1949: "The Lone Ranger" co-stars Jay Silverheels as Tonto — one of the few authentic American Indians to break through on TV.
1951: Desi Arnaz becomes the first Latino to produce and star in a prime-time series, "I Love Lucy," at the insistence of his wife, Lucille Ball. Desilu Productions would go on to churn out "The Andy Griffith Show," "Star Trek" and "The Dick Van Dyke Show."
1956: Nat King Cole is the first African-American to host a musical variety show on TV. But touching white female guests was a no-no.
1965: Bill Cosby blazed a trail by winning three Emmys in a row for his role in "I Spy." He would continue to be a game-changer with "Fat Albert" and "The Cosby Show."
1966: "Star Trek" ran only three seasons, but it cast a long shadow, in part because of its interracial cast. Kirk and Uhura's kiss still has Sulu steaming with jealousy.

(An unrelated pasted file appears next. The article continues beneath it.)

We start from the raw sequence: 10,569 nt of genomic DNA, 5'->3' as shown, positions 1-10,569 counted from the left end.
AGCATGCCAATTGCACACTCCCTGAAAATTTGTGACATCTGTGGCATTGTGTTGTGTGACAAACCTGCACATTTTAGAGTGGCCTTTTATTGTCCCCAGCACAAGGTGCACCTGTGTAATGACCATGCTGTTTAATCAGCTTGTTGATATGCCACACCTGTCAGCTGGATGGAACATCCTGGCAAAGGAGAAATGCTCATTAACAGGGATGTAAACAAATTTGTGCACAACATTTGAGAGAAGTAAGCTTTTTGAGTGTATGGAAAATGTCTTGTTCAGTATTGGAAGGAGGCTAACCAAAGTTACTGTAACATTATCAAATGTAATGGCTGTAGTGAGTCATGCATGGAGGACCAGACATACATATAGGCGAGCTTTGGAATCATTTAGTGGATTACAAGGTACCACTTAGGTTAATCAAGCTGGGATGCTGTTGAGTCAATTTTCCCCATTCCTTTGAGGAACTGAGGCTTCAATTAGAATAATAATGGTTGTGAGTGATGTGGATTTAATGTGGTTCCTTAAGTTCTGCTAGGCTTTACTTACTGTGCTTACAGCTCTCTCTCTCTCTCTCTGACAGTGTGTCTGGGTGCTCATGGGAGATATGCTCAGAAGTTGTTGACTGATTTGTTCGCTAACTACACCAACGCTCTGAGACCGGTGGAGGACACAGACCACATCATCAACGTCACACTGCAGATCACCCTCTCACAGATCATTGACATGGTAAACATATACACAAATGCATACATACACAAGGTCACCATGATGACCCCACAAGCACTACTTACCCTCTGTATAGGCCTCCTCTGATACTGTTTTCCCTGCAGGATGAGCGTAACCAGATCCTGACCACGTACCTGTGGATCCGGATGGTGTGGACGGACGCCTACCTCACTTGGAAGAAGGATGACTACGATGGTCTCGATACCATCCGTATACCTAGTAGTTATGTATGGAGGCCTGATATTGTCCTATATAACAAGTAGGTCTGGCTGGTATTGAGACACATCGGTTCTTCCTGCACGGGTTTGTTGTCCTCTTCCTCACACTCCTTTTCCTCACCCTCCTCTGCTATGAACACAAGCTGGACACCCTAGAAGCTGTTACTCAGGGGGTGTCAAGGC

1966: Bruce Lee practically steals the show from "The Green Hornet" as his loyal, crime-fighting valet.
1975: Pat Morita makes his debut on "Happy Days" as diner owner Arnold Takahashi. He leaves the comedy after one season to be the first Asian-American actor to headline a series, "Mr. T and Tina." It lasts just five episodes.
1992: "The Arsenio Hall Show" makes history with a saxophone solo, and a future president: Bill Clinton.
1999: Dora the Explorer, a Latina girl, asks viewers to explore her animated world. The series has spawned more than 30 foreign adaptations, 40 books and a strange urge among children of all colors to ask for a pet monkey.
2007: America Ferrera becomes the first Latina to win an Emmy as best lead comedic actress for her work on "Ugly Betty."